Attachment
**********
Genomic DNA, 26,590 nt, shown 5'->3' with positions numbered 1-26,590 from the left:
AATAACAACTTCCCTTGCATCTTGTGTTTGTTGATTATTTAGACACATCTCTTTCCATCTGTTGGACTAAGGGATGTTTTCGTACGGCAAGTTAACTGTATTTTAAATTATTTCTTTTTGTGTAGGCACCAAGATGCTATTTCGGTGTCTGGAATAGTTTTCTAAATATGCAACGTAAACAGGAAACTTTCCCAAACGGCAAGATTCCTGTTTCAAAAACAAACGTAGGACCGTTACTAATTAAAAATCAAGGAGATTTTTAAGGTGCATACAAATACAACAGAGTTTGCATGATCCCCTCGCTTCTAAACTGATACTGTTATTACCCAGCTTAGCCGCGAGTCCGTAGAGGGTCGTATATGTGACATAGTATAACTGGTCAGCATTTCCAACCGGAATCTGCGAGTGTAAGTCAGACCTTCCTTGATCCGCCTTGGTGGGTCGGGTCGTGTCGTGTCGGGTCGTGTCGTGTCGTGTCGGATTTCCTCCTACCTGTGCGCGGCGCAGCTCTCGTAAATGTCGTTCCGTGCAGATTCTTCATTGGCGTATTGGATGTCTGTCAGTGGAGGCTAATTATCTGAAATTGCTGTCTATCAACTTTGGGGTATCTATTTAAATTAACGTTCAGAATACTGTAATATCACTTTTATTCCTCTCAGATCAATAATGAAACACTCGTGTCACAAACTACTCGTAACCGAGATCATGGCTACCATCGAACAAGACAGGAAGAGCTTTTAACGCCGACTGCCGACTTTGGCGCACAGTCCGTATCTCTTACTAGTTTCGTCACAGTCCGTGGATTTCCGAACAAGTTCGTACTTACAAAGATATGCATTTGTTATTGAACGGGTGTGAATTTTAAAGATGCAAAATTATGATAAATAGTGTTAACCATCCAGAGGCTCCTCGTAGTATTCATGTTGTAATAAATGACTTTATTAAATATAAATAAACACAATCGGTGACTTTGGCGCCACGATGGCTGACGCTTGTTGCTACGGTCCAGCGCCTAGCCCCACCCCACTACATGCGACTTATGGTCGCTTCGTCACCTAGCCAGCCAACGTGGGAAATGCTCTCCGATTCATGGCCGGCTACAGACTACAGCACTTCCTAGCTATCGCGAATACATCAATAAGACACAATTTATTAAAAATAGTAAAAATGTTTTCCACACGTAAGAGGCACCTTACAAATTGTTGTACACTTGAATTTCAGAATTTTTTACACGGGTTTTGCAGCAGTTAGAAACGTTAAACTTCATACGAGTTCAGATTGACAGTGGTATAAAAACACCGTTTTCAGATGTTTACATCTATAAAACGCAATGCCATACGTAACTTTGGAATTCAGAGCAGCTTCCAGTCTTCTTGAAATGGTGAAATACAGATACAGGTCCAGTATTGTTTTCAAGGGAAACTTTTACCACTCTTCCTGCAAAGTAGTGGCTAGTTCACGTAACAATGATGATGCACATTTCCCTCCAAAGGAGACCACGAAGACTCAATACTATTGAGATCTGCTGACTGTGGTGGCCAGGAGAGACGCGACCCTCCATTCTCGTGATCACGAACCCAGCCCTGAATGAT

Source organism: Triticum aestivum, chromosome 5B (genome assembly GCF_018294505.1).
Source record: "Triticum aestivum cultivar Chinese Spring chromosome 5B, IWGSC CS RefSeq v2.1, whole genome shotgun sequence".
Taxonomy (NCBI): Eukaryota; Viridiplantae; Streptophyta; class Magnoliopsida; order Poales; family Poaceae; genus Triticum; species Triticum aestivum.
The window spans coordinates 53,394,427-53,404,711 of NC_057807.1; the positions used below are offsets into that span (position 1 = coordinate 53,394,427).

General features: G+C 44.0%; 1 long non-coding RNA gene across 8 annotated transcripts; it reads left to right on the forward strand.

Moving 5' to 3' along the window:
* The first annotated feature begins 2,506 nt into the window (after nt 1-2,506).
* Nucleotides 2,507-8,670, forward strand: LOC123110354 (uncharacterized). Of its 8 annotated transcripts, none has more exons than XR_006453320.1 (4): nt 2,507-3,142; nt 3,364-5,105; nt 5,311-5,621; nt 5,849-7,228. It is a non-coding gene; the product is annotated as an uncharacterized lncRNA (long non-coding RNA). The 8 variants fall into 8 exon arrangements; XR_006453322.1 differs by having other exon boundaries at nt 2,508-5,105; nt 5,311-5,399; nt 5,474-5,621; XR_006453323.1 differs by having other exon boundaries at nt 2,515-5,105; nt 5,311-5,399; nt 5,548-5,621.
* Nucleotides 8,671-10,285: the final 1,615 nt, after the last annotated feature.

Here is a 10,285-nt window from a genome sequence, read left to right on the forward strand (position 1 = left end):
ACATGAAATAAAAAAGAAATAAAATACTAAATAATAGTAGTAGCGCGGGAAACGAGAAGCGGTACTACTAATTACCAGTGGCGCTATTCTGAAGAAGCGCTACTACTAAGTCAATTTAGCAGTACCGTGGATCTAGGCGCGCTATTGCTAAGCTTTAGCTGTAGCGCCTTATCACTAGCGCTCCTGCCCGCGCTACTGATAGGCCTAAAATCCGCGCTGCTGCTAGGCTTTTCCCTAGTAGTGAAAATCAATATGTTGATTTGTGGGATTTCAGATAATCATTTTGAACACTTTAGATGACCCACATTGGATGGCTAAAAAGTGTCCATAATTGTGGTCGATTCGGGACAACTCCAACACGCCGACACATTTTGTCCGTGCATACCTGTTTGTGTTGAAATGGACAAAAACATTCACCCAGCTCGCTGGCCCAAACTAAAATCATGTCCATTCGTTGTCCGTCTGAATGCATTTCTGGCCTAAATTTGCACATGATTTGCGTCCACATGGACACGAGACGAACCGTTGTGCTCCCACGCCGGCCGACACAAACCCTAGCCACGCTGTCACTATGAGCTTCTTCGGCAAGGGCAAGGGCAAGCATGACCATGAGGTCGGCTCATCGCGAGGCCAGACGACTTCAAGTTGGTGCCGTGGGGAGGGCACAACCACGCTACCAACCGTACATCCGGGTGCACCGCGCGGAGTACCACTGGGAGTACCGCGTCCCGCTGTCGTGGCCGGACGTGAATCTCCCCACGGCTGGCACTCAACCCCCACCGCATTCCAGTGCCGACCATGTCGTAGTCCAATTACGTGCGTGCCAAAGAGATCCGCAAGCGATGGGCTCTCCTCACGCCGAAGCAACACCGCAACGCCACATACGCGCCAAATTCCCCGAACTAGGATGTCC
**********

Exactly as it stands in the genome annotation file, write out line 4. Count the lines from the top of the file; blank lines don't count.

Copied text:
Source record: "Triticum aestivum cultivar Chinese Spring chromosome 5B, IWGSC CS RefSeq v2.1, whole genome shotgun sequence".